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Alignment: Using the Balanced Scorecard to Create Corporate Synergies Kindle Edition
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The authors start with a wonderful story:
Imagine an eight-person shell racing up the river populated by highly trained rowers, but each with different ideas of how to achieve success. But rowing at different speeds and in different directions could cause the shell to travel in circles and perhaps capsize. The winning team invariably rows in beautiful synchronism; each rower strokes powerfully but consistently with all the others, guided by a coxswain [corporate center], who has the responsibility for pacing and steering the course of action.
Unfortunately, many firms are like an uncoordinated shell. They consist of strong business units, each populated by highly trained, experienced and motivated executives. But the efforts of the individual businesses are not coordinated.
Unsurprisingly, the authors suggest that their four scorecard perspectives on financials, customers, processes, as well as growth/learning also could be used to create organizational alignment and also find synergies, e.g.
- FINANCIAL: acquiring and integrating other firms, monitoring and governance processes, skills in negotiating with external entities (capital providers, etc.)
- CUSTOMERS: leverage common customers (cross-sales), corporate brand, common customer value propositions across the world,
- PROCESSES: exploiting core competencies in product or production technologies, sourcing or distribution skills, etc.
- LEARNING AND GROWTH: Enhancing human capital thru excellent HR practices, leveraging a common technology, sharing best-practices and knowledge.Read more ›
1. Mobilize change through executive leadership.
2. Translate strategy into operational terms.
3. Align the organization to the strategy.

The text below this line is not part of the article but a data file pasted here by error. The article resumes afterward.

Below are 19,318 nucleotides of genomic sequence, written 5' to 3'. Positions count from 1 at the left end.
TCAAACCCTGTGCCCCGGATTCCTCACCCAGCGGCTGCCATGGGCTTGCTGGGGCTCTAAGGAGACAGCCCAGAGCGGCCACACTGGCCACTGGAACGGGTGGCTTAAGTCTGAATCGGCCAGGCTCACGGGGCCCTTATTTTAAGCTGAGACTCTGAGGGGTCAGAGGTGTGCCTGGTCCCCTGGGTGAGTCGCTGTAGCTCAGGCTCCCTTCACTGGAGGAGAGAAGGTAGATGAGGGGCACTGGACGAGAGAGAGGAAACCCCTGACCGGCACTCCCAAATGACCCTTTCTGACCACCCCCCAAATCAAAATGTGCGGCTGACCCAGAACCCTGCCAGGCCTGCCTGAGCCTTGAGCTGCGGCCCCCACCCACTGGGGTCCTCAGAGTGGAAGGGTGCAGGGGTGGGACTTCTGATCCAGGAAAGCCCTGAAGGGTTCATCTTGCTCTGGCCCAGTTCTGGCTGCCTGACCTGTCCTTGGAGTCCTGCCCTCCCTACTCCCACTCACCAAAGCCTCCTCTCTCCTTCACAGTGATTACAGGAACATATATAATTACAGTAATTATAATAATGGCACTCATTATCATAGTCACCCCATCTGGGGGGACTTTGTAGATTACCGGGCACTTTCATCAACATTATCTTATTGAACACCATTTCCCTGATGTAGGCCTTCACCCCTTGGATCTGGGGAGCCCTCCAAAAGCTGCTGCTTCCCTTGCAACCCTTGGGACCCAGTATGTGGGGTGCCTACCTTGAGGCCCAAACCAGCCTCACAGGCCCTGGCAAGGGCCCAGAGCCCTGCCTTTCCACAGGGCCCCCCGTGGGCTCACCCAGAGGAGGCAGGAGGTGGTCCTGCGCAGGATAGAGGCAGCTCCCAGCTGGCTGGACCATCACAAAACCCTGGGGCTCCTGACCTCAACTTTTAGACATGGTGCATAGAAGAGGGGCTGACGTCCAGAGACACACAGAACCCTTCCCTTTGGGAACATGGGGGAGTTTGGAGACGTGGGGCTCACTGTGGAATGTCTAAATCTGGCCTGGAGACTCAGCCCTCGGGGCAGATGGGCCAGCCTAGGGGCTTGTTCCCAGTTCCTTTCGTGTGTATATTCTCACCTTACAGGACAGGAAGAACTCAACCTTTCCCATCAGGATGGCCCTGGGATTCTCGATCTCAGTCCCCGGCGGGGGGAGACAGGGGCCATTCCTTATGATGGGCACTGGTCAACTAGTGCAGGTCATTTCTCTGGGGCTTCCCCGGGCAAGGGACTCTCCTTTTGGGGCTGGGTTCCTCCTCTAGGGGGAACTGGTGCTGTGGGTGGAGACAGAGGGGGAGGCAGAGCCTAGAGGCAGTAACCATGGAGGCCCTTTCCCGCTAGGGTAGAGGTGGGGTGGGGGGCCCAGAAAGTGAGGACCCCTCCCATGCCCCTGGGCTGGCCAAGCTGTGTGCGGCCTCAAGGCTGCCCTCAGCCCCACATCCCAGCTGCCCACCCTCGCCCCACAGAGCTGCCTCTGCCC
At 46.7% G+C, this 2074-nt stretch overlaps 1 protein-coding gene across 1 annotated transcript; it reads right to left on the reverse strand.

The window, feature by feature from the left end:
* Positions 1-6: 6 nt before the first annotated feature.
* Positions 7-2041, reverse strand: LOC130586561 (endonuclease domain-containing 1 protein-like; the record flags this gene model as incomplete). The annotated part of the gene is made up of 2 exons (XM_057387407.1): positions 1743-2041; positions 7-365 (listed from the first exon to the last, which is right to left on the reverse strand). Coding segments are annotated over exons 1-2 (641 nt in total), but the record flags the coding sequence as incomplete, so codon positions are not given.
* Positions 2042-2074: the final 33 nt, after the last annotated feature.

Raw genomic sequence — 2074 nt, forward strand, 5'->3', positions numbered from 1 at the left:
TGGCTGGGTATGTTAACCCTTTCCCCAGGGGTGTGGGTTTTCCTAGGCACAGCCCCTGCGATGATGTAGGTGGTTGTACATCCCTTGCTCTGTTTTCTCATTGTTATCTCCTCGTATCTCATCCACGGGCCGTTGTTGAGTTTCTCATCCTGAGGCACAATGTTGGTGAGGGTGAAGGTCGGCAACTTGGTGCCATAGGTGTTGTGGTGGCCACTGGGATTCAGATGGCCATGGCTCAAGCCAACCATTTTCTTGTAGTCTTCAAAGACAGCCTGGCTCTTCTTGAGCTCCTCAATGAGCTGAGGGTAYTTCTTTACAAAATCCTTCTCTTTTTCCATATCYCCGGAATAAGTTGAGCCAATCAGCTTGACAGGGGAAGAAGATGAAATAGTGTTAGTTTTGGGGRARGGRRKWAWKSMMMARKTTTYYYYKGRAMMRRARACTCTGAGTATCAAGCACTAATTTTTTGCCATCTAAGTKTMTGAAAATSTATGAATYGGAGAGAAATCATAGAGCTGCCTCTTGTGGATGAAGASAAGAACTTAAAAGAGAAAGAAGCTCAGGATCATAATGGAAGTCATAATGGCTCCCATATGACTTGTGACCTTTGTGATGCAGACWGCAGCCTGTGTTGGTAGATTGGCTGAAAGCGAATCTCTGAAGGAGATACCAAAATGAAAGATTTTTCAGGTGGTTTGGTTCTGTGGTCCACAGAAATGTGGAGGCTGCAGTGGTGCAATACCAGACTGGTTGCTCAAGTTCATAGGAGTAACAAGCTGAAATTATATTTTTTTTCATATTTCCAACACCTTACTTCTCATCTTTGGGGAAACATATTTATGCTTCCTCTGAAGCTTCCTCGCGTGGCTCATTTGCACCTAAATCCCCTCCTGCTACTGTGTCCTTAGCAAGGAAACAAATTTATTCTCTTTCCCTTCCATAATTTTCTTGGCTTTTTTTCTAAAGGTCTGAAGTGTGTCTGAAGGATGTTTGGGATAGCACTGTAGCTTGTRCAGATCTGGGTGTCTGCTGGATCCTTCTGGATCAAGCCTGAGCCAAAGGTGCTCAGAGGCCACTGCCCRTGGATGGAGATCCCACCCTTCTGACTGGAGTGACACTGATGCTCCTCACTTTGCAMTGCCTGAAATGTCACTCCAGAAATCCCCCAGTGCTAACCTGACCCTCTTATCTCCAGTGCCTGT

4. Motivate to make strategy everyone's job.
5. Govern to make strategy a continual process.
When gathering the information needed to write this book, Kaplan and Norton rigorously examined more than 30 organizations which include Bank of Tokyo-Mitsubishi, Citizens Schools, Hilton, IBM, Lockheed Martin, Media General, and the U.S. Army. Note how different these organizations are in terms of their respective products and services, markets, and potentialities for aligning their management processes and systems to the given strategy. I assume that the diversity of the exemplary enterprises during Kaplan and Norton's selection process was deliberate because they are convinced - as am I - that if the core principles of the Balanced Scorecard are applied effectively, any organization (regardless of its size or nature) can create highly beneficial synergies by getting its management and measurement in proper alignment with its strategy. In this book, Kaplan and Norton explain how to do that.Read more ›
Leaders have always found it much easier to formulate strategy than to turn strategies into accomplishments. As the authors note, many such organizations are like an uncoordinated 8-person rowing shell than a championship team.
In studies of the Balanced Scorecard Hall of Fame organizations, the authors learned that organizational alignment is a more important factor than mobilization, strategic translation, employee motivation and governance in achieving superior results during execution.
The authors identify eight essential check points for successful organizational alignment:
1. An enterprise value proposition (to lead strategic guidelines)
2. Board and shareholder alignment (to approve, review and monitor strategy)
3. Coordination between the corporate offices and the corporate support units (by creating corporate policies)
4. Coordination between the corporate office and the business units (business unit strategy matching the corporate direction)
5. Coordination between the business units and the support units (to create appropriate functional strategies)
6. Alignment between business units and their customers (an on-going to and fro)
7.Read more ›
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